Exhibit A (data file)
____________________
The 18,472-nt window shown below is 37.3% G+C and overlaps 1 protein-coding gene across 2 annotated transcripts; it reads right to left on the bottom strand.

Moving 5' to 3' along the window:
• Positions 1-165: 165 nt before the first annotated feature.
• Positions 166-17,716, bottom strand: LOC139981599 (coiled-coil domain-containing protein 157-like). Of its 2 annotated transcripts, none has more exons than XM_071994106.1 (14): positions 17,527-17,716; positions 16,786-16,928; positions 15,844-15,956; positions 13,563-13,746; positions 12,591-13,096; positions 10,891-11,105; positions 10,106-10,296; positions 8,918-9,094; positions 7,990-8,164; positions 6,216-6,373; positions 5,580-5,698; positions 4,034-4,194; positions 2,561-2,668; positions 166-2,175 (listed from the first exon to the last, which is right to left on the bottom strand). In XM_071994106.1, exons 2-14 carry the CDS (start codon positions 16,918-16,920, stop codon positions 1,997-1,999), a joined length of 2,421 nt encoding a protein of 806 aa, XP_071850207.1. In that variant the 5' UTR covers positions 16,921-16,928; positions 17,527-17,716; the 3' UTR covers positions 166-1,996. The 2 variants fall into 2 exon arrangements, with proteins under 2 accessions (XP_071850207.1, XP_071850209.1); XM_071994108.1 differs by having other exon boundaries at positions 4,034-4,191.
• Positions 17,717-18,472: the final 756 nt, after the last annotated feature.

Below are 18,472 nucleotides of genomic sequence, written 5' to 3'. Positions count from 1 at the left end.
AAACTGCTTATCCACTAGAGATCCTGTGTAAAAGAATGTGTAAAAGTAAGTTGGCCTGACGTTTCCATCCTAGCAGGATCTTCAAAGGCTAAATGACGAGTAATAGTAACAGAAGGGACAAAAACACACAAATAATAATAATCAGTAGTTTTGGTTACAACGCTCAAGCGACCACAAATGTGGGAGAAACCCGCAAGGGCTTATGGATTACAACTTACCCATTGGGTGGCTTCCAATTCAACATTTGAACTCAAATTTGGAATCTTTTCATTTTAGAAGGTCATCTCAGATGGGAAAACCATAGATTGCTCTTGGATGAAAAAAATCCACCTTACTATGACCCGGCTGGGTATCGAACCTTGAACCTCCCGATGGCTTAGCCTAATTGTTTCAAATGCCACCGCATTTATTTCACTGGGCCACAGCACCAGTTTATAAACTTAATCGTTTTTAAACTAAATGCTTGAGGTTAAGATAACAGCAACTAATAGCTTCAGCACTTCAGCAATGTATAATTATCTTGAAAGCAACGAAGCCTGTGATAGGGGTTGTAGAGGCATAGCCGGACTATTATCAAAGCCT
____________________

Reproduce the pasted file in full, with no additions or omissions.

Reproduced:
The 18,472-nt window shown below is 37.3% G+C and overlaps 1 protein-coding gene across 2 annotated transcripts; it reads right to left on the bottom strand.

Moving 5' to 3' along the window:
• Positions 1-165: 165 nt before the first annotated feature.
• Positions 166-17,716, bottom strand: LOC139981599 (coiled-coil domain-containing protein 157-like). Of its 2 annotated transcripts, none has more exons than XM_071994106.1 (14): positions 17,527-17,716; positions 16,786-16,928; positions 15,844-15,956; positions 13,563-13,746; positions 12,591-13,096; positions 10,891-11,105; positions 10,106-10,296; positions 8,918-9,094; positions 7,990-8,164; positions 6,216-6,373; positions 5,580-5,698; positions 4,034-4,194; positions 2,561-2,668; positions 166-2,175 (listed from the first exon to the last, which is right to left on the bottom strand). In XM_071994106.1, exons 2-14 carry the CDS (start codon positions 16,918-16,920, stop codon positions 1,997-1,999), a joined length of 2,421 nt encoding a protein of 806 aa, XP_071850207.1. In that variant the 5' UTR covers positions 16,921-16,928; positions 17,527-17,716; the 3' UTR covers positions 166-1,996. The 2 variants fall into 2 exon arrangements, with proteins under 2 accessions (XP_071850207.1, XP_071850209.1); XM_071994108.1 differs by having other exon boundaries at positions 4,034-4,191.
• Positions 17,717-18,472: the final 756 nt, after the last annotated feature.

Below are 18,472 nucleotides of genomic sequence, written 5' to 3'. Positions count from 1 at the left end.
AAACTGCTTATCCACTAGAGATCCTGTGTAAAAGAATGTGTAAAAGTAAGTTGGCCTGACGTTTCCATCCTAGCAGGATCTTCAAAGGCTAAATGACGAGTAATAGTAACAGAAGGGACAAAAACACACAAATAATAATAATCAGTAGTTTTGGTTACAACGCTCAAGCGACCACAAATGTGGGAGAAACCCGCAAGGGCTTATGGATTACAACTTACCCATTGGGTGGCTTCCAATTCAACATTTGAACTCAAATTTGGAATCTTTTCATTTTAGAAGGTCATCTCAGATGGGAAAACCATAGATTGCTCTTGGATGAAAAAAATCCACCTTACTATGACCCGGCTGGGTATCGAACCTTGAACCTCCCGATGGCTTAGCCTAATTGTTTCAAATGCCACCGCATTTATTTCACTGGGCCACAGCACCAGTTTATAAACTTAATCGTTTTTAAACTAAATGCTTGAGGTTAAGATAACAGCAACTAATAGCTTCAGCACTTCAGCAATGTATAATTATCTTGAAAGCAACGAAGCCTGTGATAGGGGTTGTAGAGGCATAGCCGGACTATTATCAAAGCCT